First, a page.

Canada Revenue Agency Poised to Limit Access to the Voluntary Disclosures Program
Canada Revenue Agency Poised to Limit Access to the Voluntary Disclosures Program
The Canada Revenue Agency (the “CRA”) currently administers a “Voluntary Disclosures Program” that permits taxpayers to disclose past tax reporting and payment deficiencies in exchange for potential penalty and interest relief and exemption from prosecution (the “VDP”). However, recent recommendations call for the scope of the VDP to be narrowed.
It is expected that the VDP will be modified in 2017 and taxpayers that are currently eligible to make a voluntary disclosure may be precluded from securing penalty and interest relief in the future. Taxpayers that are considering the possibility of making a voluntary disclosure may wish to accelerate their plans in advance of the introduction of new restrictions under the VDP.
“Offshore Compliance Advisory Committee” Report
On April 11, 2016, the Minister of National Revenue (the “Minister”) announced the creation of an independent advisory panel, the Offshore Compliance Advisory Committee (the “OCAC”), to provide the Minister and the CRA with guidance on how to better address offshore tax evasion and aggressive tax planning,
On December 8, 2016, the OCAC recommended changes to the VDP to address what it perceives to be unduly preferential treatment of voluntary disclosures involving cross-border transactions.
While the OCAC has endorsed the continuation of the VDP as an integral part of the CRA’s enforcement regime, the committee suggests that the structure and administration of the VDP needs to be adjusted to strike a more appropriate balance between generating additional tax revenue from delinquent taxpayers and treating taxpayers that diligently satisfy their tax obligations fairly. In this regard, the OCAC has made the following notable recommendations:
Greater Limitations on VDP Relief
The VDP currently offers substantially the same relief, and applies the same assessment criteria, in respect of all voluntary disclosures.
However, the OCAC asserts that certain voluntary disclosures are worthy of a lesser amount of penalty and interest relief. For instance, the committee suggests that sophisticated taxpayers, who “sought expert advice and used complex offshore structures to evade significant amounts of tax over several years”, should not be granted the same level of interest and penalty relief as disclosing taxpayers under other circumstances. The OCAC also questions whether taxpayers that make a “completely voluntary disclosure” should be treated the same as taxpayers whose disclosures are motivated by CRA audit activity, broad-based CRA compliance programs, or knowledge of the CRA’s receipt of data leaked from other sources.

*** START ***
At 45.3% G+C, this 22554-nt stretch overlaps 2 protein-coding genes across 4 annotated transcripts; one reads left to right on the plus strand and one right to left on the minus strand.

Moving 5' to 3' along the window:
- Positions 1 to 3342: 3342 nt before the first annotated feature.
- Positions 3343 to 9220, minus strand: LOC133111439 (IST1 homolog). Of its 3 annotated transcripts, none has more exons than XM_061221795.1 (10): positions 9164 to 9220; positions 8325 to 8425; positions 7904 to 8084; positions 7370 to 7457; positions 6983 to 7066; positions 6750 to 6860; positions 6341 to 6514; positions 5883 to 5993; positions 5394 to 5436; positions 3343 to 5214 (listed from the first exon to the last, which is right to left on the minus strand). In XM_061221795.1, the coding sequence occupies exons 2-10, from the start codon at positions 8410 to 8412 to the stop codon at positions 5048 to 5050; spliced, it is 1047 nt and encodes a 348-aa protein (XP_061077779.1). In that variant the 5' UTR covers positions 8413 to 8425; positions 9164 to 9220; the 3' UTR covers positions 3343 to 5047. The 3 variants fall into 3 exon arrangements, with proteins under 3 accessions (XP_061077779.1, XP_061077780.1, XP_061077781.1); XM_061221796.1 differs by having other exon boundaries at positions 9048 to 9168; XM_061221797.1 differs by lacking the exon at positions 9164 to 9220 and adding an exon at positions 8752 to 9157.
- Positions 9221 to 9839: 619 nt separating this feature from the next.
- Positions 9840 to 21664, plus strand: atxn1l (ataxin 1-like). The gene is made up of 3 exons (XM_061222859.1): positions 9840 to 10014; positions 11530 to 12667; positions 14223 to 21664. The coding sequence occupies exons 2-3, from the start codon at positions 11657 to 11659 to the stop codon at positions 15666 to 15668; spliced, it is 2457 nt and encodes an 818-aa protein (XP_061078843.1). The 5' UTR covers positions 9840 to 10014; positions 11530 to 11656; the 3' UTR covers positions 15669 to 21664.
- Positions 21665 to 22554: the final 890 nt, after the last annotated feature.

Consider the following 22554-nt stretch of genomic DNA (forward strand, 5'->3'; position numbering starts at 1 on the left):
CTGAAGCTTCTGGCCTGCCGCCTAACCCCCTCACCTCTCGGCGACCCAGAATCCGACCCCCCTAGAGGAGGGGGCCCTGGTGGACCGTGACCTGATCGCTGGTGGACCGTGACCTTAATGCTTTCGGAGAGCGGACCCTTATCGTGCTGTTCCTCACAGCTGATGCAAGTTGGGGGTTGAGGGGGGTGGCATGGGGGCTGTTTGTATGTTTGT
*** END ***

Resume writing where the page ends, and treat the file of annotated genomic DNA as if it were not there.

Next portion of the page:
The OCAC specifically identified the following circumstances that, in its view, should result in a reduction of the relief offered to a disclosing taxpayer under the VDP:
(a) Deliberate or wilful default or carelessness amounting to gross negligence in respect of the matters being disclosed;
(b) Active efforts to avoid detection through the use of offshore vehicles or others means;
(c) Large dollar amounts of tax avoided;
(d) Multiple years of non-compliance;
(e) Repeated use of the VDP by the taxpayer;
(f) Disclosures involving a sophisticated taxpayer;
(g) Disclosures motivated by CRA statements announcing new compliance priorities or broad-based CRA correspondence or campaigns;
(h) Avoidance transactions undertaken or continued after implementation of the Common Reporting Standard; or
(i) Any other circumstances in which a high degree of taxpayer culpability contributed to the failure to comply.
Taxpayers have long expressed concern when making a voluntary disclosure under the VDP that they may be unable to obtain complete information regarding the subject matter of the disclosure. For example, in many instances, records have been destroyed or the disclosure dates back a decade or more.
The OCAC commendably recommends that the CRA’s Information Circular on the VDP be revised to clarify when a taxpayer may make a valid voluntary disclosure even in the absence of complete information. However, the OCAC also recommends that where “no legitimate reasons exist for a taxpayer’s failure to provide full and complete information”, the CRA should compel taxpayers to provide or “develop” the information. It is unclear what the OCAC believes constitutes a “legitimate reason”, or how taxpayers can “develop” information that cannot be accessed. The OCAC’s potentially contradictory recommendations may inadvertently create more uncertainty for taxpayers that wish to disclose deficiencies that span over a lengthy period of time or relate to matters where records are imperfect.